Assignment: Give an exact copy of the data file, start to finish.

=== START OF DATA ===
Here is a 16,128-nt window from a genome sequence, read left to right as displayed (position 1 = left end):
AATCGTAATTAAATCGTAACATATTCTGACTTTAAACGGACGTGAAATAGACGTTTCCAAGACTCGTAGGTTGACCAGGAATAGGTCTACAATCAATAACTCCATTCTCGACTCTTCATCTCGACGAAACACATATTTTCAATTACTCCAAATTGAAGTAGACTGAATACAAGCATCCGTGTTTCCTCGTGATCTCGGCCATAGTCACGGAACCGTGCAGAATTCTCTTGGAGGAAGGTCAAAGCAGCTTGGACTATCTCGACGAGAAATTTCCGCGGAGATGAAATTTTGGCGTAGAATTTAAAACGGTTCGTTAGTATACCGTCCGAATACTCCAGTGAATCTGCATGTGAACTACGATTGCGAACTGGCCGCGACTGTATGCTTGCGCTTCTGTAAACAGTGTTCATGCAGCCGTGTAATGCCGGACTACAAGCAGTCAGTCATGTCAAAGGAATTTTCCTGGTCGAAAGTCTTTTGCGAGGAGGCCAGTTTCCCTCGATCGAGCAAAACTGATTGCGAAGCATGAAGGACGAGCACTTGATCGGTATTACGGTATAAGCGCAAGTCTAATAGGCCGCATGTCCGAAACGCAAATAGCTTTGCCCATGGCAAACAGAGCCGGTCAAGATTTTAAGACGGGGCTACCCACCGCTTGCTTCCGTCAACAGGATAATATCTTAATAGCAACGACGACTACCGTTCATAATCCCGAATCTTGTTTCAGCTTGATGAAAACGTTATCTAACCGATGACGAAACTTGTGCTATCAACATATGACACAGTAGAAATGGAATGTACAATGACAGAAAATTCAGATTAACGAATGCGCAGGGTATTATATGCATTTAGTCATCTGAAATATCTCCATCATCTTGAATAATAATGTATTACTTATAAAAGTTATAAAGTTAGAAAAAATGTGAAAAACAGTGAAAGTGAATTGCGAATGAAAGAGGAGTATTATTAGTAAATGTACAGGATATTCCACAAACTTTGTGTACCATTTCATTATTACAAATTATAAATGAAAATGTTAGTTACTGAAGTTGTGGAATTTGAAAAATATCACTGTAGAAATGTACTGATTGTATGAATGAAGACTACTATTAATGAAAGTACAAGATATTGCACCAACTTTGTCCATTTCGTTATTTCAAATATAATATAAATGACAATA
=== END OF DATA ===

Here is a 16,128-nt window from a genome sequence, read left to right as displayed (position 1 = left end):
AATCGTAATTAAATCGTAACATATTCTGACTTTAAACGGACGTGAAATAGACGTTTCCAAGACTCGTAGGTTGACCAGGAATAGGTCTACAATCAATAACTCCATTCTCGACTCTTCATCTCGACGAAACACATATTTTCAATTACTCCAAATTGAAGTAGACTGAATACAAGCATCCGTGTTTCCTCGTGATCTCGGCCATAGTCACGGAACCGTGCAGAATTCTCTTGGAGGAAGGTCAAAGCAGCTTGGACTATCTCGACGAGAAATTTCCGCGGAGATGAAATTTTGGCGTAGAATTTAAAACGGTTCGTTAGTATACCGTCCGAATACTCCAGTGAATCTGCATGTGAACTACGATTGCGAACTGGCCGCGACTGTATGCTTGCGCTTCTGTAAACAGTGTTCATGCAGCCGTGTAATGCCGGACTACAAGCAGTCAGTCATGTCAAAGGAATTTTCCTGGTCGAAAGTCTTTTGCGAGGAGGCCAGTTTCCCTCGATCGAGCAAAACTGATTGCGAAGCATGAAGGACGAGCACTTGATCGGTATTACGGTATAAGCGCAAGTCTAATAGGCCGCATGTCCGAAACGCAAATAGCTTTGCCCATGGCAAACAGAGCCGGTCAAGATTTTAAGACGGGGCTACCCACCGCTTGCTTCCGTCAACAGGATAATATCTTAATAGCAACGACGACTACCGTTCATAATCCCGAATCTTGTTTCAGCTTGATGAAAACGTTATCTAACCGATGACGAAACTTGTGCTATCAACATATGACACAGTAGAAATGGAATGTACAATGACAGAAAATTCAGATTAACGAATGCGCAGGGTATTATATGCATTTAGTCATCTGAAATATCTCCATCATCTTGAATAATAATGTATTACTTATAAAAGTTATAAAGTTAGAAAAAATGTGAAAAACAGTGAAAGTGAATTGCGAATGAAAGAGGAGTATTATTAGTAAATGTACAGGATATTCCACAAACTTTGTGTACCATTTCATTATTACAAATTATAAATGAAAATGTTAGTTACTGAAGTTGTGGAATTTGAAAAATATCACTGTAGAAATGTACTGATTGTATGAATGAAGACTACTATTAATGAAAGTACAAGATATTGCACCAACTTTGTCCATTTCGTTATTTCAAATATAATATAAATGACAATA